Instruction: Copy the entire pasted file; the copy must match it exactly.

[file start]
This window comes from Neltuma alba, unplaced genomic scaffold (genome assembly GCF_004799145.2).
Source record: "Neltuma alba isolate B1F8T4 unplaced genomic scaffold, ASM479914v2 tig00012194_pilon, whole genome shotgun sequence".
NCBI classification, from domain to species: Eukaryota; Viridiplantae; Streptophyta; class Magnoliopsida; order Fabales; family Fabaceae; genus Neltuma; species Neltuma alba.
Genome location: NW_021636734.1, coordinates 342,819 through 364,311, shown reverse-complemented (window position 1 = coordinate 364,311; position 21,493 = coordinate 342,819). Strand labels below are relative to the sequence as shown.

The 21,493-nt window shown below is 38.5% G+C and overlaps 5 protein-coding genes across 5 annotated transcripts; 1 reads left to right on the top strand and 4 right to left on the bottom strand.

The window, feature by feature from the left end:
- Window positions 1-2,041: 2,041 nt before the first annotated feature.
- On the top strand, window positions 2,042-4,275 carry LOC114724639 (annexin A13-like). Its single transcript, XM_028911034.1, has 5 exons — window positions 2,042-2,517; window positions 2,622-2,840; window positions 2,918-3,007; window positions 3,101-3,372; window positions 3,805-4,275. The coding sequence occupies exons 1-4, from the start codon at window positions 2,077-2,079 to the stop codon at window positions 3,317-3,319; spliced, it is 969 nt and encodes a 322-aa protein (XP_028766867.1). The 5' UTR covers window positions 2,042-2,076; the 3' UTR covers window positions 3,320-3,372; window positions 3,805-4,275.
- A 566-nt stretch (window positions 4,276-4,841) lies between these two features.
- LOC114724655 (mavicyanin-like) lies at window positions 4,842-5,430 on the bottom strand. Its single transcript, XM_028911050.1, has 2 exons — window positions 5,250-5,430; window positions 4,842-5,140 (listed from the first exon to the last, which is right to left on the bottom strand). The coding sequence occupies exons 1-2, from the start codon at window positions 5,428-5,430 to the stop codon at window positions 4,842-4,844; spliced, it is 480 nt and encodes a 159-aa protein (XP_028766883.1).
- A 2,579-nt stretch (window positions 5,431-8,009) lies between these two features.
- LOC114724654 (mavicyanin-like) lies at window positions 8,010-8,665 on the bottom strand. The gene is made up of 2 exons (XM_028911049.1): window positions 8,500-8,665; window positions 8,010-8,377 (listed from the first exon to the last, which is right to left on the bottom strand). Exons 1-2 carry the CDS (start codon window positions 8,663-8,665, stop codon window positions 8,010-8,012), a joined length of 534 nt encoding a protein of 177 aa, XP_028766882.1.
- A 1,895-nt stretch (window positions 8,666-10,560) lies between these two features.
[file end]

This window comes from Neltuma alba, unplaced genomic scaffold (genome assembly GCF_004799145.2).
Source record: "Neltuma alba isolate B1F8T4 unplaced genomic scaffold, ASM479914v2 tig00012194_pilon, whole genome shotgun sequence".
NCBI classification, from domain to species: Eukaryota; Viridiplantae; Streptophyta; class Magnoliopsida; order Fabales; family Fabaceae; genus Neltuma; species Neltuma alba.
Genome location: NW_021636734.1, coordinates 342,819 through 364,311, shown reverse-complemented (window position 1 = coordinate 364,311; position 21,493 = coordinate 342,819). Strand labels below are relative to the sequence as shown.

The 21,493-nt window shown below is 38.5% G+C and overlaps 5 protein-coding genes across 5 annotated transcripts; 1 reads left to right on the top strand and 4 right to left on the bottom strand.

The window, feature by feature from the left end:
- Window positions 1-2,041: 2,041 nt before the first annotated feature.
- On the top strand, window positions 2,042-4,275 carry LOC114724639 (annexin A13-like). Its single transcript, XM_028911034.1, has 5 exons — window positions 2,042-2,517; window positions 2,622-2,840; window positions 2,918-3,007; window positions 3,101-3,372; window positions 3,805-4,275. The coding sequence occupies exons 1-4, from the start codon at window positions 2,077-2,079 to the stop codon at window positions 3,317-3,319; spliced, it is 969 nt and encodes a 322-aa protein (XP_028766867.1). The 5' UTR covers window positions 2,042-2,076; the 3' UTR covers window positions 3,320-3,372; window positions 3,805-4,275.
- A 566-nt stretch (window positions 4,276-4,841) lies between these two features.
- LOC114724655 (mavicyanin-like) lies at window positions 4,842-5,430 on the bottom strand. Its single transcript, XM_028911050.1, has 2 exons — window positions 5,250-5,430; window positions 4,842-5,140 (listed from the first exon to the last, which is right to left on the bottom strand). The coding sequence occupies exons 1-2, from the start codon at window positions 5,428-5,430 to the stop codon at window positions 4,842-4,844; spliced, it is 480 nt and encodes a 159-aa protein (XP_028766883.1).
- A 2,579-nt stretch (window positions 5,431-8,009) lies between these two features.
- LOC114724654 (mavicyanin-like) lies at window positions 8,010-8,665 on the bottom strand. The gene is made up of 2 exons (XM_028911049.1): window positions 8,500-8,665; window positions 8,010-8,377 (listed from the first exon to the last, which is right to left on the bottom strand). Exons 1-2 carry the CDS (start codon window positions 8,663-8,665, stop codon window positions 8,010-8,012), a joined length of 534 nt encoding a protein of 177 aa, XP_028766882.1.
- A 1,895-nt stretch (window positions 8,666-10,560) lies between these two features.